I have enough confidence in the quality of my data that I can choose to share it myself for research purposes in areas where there is a return on engagement for me, my community or, if I am feeling generous, to those that may not benefit me directly, but might help add to scientific knowledge. I want it recorded that I have contributed my data and who can use it, how, and for what purpose. And some nice little respectful analytics that will show me where my data has been used and where it is currently being used (this applies also to my tissue samples). I want to be able to commission my own data analytics where this is not done for me.
Sometimes, I may want my anonymised data to be linked safely back to me, if I ever need to be told about risks or new knowledge that affects my case, but the privacy by design setup secures the individual data elements, but doesn’t lock me, or those I give permission to, out.
Sadly, for now, there IS no comprehensive app, but just an idea of what I think is possible in the new era of my own health data management around a cancer diagnosis. We have health data wallets (if we can get the records out of hospitals/health systems) and lots of data gleaning apps, but none that have a sufficient value proposition for me. But I am working on it, and I would love to hear what good looks like for you in your own Health Portal App, because, of course, it will also be future-proofed and modular to add in whatever might come up as useful in the future, immaterial of our condition, individual needs, or health status.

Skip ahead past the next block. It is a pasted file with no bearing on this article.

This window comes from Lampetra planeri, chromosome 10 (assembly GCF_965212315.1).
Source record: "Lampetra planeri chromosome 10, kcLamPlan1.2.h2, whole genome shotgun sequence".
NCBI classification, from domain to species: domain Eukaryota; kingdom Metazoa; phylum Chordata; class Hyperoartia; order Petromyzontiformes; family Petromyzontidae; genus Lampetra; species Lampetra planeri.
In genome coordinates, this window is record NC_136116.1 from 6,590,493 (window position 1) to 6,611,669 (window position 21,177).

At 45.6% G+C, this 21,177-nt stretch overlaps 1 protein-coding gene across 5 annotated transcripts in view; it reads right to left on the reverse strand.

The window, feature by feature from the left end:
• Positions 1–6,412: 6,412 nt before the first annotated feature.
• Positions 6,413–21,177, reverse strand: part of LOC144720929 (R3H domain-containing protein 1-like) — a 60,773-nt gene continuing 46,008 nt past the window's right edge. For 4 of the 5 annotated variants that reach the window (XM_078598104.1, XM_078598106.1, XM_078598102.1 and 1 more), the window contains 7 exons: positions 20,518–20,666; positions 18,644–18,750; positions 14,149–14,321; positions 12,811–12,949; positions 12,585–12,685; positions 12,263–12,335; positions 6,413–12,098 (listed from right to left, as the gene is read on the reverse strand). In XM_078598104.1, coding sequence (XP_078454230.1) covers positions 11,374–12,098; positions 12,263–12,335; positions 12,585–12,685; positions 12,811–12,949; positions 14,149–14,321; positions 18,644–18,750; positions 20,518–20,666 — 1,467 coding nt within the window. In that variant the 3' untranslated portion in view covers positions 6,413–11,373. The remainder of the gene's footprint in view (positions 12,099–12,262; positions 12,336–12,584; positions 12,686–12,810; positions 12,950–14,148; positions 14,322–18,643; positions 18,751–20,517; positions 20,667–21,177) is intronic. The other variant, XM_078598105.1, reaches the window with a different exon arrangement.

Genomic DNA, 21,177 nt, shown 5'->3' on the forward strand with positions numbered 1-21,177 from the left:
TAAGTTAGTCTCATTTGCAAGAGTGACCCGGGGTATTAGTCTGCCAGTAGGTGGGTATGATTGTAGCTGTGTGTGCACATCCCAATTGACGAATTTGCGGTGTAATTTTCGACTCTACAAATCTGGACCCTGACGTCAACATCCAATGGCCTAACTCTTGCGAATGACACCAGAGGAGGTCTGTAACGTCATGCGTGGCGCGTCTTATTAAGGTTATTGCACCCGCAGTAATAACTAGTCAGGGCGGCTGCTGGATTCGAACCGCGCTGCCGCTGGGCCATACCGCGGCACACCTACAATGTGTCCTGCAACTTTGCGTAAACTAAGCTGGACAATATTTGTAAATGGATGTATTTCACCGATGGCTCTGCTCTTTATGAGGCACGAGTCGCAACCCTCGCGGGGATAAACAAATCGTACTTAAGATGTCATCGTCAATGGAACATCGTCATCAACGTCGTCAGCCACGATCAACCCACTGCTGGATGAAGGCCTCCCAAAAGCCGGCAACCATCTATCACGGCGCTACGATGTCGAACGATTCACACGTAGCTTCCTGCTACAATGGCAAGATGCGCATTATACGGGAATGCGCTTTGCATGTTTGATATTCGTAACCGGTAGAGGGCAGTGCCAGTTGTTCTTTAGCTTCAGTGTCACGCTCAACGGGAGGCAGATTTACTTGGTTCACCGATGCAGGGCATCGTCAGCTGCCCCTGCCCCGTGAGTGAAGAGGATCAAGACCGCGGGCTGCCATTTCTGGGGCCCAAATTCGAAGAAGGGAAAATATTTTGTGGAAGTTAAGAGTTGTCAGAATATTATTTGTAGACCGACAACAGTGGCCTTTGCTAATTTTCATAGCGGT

The health data of Cancer patients needs to be synced with an appropriate infrastructure that must make the most of it for the individuals and the community. Up until now far too much of it is sunk in databases, registries and clinical trial mystery holes, where the right brains cannot use it. It will also finally make research truly patient-centric because researchers will HAVE to present a value proposition to patients, that is better than some vague promise of scientific progress – and this will increase the relevance and impact of research too.
Patients need data to sync across multiple sources to get to the solutions we so desperately need - not to sink without trace into numerous incompatible databases.
*The GetReal Project then became the GetReal Initiative and now the GetReal Institute, more information here